PHOENIX — David Wells has won one game in his second stint as a Padre. He sure picked the right game to win.
The man with the reputation as a big-game pitcher was both big and game Saturday afternoon.
He pitched the Padres into the playoffs by turning the Arizona Diamondbacks’ bats into mere fly-swatters.
In six innings of the Padres’ 3-1 victory, he allowed nary a run and only four harmless singles. Not one Arizona runner reached second base against him.
The only moment when Wells wasn’t in complete control was after the bottom of the sixth as he failed to talk manager Bruce Bochy out of taking him out of the game.
Bochy, with faith in his bullpen trio of Cla Meredith, Scott Linebrink and Trevor Hoffman, called it a day for Wells and saved a few bullets for the postseason.
“The guy never ceases to amaze me,” Bochy said. “This is an outing I’ll never forget.”
Wells’ big-game reputation was built on a 10-3 postseason record. Games such as Saturday are why general manager Kevin Towers was willing to trade a top catching prospect, George Kottaras, for only a few weeks of service by Wells. And such games are why Bochy wasn’t worried about the fact Wells missed his last start because of the gout, has battled other injuries all season and hadn’t won in four starts since the Padres reacquired him.
Heck, Wells spent much of the game Friday night in the trainer’s room after his back stiffened. Bochy, however, knew what he had once he got a look at Wells in the morning.
“He was locked in and focused,” Bochy said. “He was here early and ready. The bad thing is that meant we had to listen to his music — three hours of Metallica.”
The clubhouse may have been rocking, but Wells silenced the crowd at Chase Field once he took the mound. His second inning tookall of five pitches, his third only six.
“This is what I live for,” Wells said. “This is what I’ve played for is the opportunity to pitch in a big game when it counted. There’s nothing better.”
Make no mistake, this was big. Had Wells failed Saturday, the Padres might be facing a must-win game today. The Phillies failed to fold in the wild-card chase, so it might have been an all-or-nothing affair today. Instead, Woody Williams will pitch with the game determining the division champion and playoff position rather than the postseason itself.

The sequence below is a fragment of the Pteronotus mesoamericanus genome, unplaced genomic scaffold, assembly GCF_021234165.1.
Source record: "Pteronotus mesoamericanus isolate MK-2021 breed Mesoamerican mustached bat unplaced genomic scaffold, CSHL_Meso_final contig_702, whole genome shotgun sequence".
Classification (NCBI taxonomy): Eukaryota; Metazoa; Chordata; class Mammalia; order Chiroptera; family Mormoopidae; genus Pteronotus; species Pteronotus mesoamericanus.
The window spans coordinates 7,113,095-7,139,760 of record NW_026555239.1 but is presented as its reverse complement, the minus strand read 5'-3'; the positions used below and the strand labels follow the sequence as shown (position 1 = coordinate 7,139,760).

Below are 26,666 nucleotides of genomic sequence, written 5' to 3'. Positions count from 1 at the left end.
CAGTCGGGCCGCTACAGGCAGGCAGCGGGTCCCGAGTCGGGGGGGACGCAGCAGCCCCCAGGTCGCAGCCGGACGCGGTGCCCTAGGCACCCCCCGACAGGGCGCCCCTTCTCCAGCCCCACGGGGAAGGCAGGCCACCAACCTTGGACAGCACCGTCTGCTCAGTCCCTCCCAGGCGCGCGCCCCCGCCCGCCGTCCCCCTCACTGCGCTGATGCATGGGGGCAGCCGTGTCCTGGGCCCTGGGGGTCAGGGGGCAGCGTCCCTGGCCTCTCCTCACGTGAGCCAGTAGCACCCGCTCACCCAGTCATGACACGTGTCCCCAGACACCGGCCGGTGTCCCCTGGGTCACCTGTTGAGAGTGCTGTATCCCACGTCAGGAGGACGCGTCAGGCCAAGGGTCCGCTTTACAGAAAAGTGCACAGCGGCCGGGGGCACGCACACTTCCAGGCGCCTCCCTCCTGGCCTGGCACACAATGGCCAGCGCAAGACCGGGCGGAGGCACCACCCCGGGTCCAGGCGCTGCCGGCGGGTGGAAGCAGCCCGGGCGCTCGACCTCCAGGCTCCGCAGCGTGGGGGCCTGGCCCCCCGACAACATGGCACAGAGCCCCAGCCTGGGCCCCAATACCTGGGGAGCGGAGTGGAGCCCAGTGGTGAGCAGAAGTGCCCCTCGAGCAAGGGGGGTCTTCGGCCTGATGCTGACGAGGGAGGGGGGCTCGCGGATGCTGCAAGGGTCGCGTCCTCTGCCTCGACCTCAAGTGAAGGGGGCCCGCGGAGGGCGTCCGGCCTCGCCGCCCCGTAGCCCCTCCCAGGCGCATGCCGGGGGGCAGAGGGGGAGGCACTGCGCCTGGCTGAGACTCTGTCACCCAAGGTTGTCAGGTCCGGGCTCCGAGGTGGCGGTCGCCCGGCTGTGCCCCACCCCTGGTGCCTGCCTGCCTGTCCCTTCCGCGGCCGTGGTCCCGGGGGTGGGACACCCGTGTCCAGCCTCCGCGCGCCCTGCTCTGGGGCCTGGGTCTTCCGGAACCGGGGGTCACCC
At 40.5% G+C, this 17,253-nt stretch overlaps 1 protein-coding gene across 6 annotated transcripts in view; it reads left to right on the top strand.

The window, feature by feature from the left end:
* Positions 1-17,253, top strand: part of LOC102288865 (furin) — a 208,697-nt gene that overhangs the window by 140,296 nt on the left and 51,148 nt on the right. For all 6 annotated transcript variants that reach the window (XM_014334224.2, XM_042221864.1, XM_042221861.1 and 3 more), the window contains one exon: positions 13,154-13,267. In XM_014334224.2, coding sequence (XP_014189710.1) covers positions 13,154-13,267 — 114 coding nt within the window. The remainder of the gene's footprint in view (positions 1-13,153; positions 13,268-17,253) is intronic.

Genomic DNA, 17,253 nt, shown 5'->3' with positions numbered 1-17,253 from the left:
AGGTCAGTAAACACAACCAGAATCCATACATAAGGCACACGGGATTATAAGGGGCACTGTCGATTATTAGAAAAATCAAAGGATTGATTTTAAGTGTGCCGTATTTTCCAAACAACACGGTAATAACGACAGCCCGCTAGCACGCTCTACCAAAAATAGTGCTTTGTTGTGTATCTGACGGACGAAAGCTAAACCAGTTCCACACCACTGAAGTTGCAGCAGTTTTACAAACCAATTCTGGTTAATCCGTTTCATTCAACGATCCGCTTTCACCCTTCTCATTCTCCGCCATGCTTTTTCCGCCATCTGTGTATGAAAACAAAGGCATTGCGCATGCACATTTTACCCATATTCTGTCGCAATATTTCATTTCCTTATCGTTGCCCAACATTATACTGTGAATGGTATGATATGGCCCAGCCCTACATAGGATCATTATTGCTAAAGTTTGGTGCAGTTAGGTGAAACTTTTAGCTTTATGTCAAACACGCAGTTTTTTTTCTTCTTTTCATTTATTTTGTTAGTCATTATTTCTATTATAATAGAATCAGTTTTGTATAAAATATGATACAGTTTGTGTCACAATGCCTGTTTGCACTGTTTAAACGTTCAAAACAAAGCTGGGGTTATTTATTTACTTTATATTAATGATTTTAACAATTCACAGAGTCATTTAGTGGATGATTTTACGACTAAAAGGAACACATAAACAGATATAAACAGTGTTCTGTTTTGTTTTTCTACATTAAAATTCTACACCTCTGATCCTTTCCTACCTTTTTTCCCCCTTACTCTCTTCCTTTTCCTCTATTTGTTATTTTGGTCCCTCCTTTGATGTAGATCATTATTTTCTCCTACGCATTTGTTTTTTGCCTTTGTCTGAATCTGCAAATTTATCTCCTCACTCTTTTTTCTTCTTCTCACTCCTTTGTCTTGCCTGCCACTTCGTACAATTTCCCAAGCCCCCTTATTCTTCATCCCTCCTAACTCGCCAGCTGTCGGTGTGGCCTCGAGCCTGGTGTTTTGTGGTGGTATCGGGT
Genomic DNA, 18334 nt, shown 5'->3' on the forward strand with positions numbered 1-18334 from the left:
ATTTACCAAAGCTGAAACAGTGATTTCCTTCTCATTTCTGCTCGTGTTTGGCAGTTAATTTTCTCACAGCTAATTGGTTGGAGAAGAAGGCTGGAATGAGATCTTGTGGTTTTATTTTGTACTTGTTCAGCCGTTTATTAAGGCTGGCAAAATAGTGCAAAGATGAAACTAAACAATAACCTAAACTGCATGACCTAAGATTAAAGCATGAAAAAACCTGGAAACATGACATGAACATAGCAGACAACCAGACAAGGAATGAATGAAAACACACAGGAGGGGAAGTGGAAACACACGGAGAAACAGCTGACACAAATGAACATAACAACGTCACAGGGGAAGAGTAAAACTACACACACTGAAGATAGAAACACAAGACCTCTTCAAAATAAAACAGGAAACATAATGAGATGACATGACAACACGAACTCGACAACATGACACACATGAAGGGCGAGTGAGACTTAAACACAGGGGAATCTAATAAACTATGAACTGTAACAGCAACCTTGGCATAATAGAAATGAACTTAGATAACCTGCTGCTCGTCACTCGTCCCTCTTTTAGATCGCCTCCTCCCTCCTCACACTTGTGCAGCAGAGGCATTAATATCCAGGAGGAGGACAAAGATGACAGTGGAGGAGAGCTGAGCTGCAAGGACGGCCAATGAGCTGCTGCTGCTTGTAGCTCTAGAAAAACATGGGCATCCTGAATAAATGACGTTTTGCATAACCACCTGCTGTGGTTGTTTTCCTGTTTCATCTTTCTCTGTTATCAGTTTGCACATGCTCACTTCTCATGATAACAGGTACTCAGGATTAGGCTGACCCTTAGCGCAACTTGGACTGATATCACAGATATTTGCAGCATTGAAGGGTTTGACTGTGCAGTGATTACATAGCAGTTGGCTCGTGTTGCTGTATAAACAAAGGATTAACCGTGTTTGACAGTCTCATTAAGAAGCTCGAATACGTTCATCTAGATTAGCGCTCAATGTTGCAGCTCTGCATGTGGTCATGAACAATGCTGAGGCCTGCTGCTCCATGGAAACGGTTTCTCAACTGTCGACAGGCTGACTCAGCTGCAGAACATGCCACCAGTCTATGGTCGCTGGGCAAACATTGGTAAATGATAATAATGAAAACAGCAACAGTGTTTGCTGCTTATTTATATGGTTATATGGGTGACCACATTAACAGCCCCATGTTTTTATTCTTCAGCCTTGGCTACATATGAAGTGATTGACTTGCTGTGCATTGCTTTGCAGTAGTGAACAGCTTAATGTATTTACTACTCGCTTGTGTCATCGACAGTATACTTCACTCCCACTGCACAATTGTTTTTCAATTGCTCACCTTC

Wells had a ready answer for why he’s at his best when it matters most.
“I’m not afraid to fail, and that goes a long way,” he said. “Whatever happens, happens. Don’t take it home. I want the ball in the biggest games because I’m not afraid to fail. I’m not going to take it personally.”
Whether it’s the Zen of Metallica or just the experience of 632 big-league appearances, Wells has a system that works for him. By enjoying the experience and laughing at failure, he never plays tight.
Watching him pitch, it looks like he’s just lobbing the ball toward the plate. There’s not an iota of tension.
“You just play catch with your catcher,” Wells said. “Throw the ball to your spots. You just go out and have some fun and rely on your defense.”
It worked to near perfection Saturday, but Wells revealed he had a few “butterflies” before the game.
His thoughts turned to the fact that if he lost, it might be his last game. He has said this will be his last season, and he reiterated his retirement plans upon ensuring at least one October start.
But he offered a caveat.
“I’m graduating,” he said. “I’m like Junior Seau right now. But if they give you a stupid offer, how can you say no?”
That ultimate decision is for the winter. Up first is some October baseball. Then Wells plans his first visit to Africa. He’s going hunting.
Big game, of course.
Published in the North County Times on Oct. 1, 2006.